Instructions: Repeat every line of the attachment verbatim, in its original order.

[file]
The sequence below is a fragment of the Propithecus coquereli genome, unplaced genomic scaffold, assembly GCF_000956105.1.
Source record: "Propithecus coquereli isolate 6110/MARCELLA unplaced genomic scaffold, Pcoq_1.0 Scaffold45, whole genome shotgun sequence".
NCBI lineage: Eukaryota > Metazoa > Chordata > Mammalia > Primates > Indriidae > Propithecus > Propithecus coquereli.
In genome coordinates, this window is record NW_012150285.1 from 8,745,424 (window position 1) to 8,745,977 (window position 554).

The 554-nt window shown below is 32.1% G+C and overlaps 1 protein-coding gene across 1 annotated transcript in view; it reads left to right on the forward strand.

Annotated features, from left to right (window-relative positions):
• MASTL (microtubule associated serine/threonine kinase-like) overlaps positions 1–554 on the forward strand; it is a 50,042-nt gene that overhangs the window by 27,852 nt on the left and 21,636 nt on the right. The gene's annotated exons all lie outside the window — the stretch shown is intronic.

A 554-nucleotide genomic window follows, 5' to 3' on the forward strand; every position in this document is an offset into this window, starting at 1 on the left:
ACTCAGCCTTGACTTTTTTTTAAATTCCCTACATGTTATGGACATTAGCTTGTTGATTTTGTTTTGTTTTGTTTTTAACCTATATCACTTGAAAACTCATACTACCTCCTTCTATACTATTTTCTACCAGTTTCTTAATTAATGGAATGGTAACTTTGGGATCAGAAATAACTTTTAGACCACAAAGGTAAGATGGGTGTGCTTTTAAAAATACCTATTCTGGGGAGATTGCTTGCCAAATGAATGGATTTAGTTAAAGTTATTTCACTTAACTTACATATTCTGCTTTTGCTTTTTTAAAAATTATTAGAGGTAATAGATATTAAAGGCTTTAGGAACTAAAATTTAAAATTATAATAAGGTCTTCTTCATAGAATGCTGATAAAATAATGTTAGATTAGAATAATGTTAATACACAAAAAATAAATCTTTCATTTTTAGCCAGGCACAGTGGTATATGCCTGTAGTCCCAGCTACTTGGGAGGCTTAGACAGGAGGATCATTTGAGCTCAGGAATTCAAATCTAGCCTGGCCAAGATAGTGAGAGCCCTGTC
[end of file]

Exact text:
The sequence below is a fragment of the Propithecus coquereli genome, unplaced genomic scaffold, assembly GCF_000956105.1.
Source record: "Propithecus coquereli isolate 6110/MARCELLA unplaced genomic scaffold, Pcoq_1.0 Scaffold45, whole genome shotgun sequence".
NCBI lineage: Eukaryota > Metazoa > Chordata > Mammalia > Primates > Indriidae > Propithecus > Propithecus coquereli.
In genome coordinates, this window is record NW_012150285.1 from 8,745,424 (window position 1) to 8,745,977 (window position 554).

The 554-nt window shown below is 32.1% G+C and overlaps 1 protein-coding gene across 1 annotated transcript in view; it reads left to right on the forward strand.

Annotated features, from left to right (window-relative positions):
• MASTL (microtubule associated serine/threonine kinase-like) overlaps positions 1–554 on the forward strand; it is a 50,042-nt gene that overhangs the window by 27,852 nt on the left and 21,636 nt on the right. The gene's annotated exons all lie outside the window — the stretch shown is intronic.

A 554-nucleotide genomic window follows, 5' to 3' on the forward strand; every position in this document is an offset into this window, starting at 1 on the left:
ACTCAGCCTTGACTTTTTTTTAAATTCCCTACATGTTATGGACATTAGCTTGTTGATTTTGTTTTGTTTTGTTTTTAACCTATATCACTTGAAAACTCATACTACCTCCTTCTATACTATTTTCTACCAGTTTCTTAATTAATGGAATGGTAACTTTGGGATCAGAAATAACTTTTAGACCACAAAGGTAAGATGGGTGTGCTTTTAAAAATACCTATTCTGGGGAGATTGCTTGCCAAATGAATGGATTTAGTTAAAGTTATTTCACTTAACTTACATATTCTGCTTTTGCTTTTTTAAAAATTATTAGAGGTAATAGATATTAAAGGCTTTAGGAACTAAAATTTAAAATTATAATAAGGTCTTCTTCATAGAATGCTGATAAAATAATGTTAGATTAGAATAATGTTAATACACAAAAAATAAATCTTTCATTTTTAGCCAGGCACAGTGGTATATGCCTGTAGTCCCAGCTACTTGGGAGGCTTAGACAGGAGGATCATTTGAGCTCAGGAATTCAAATCTAGCCTGGCCAAGATAGTGAGAGCCCTGTC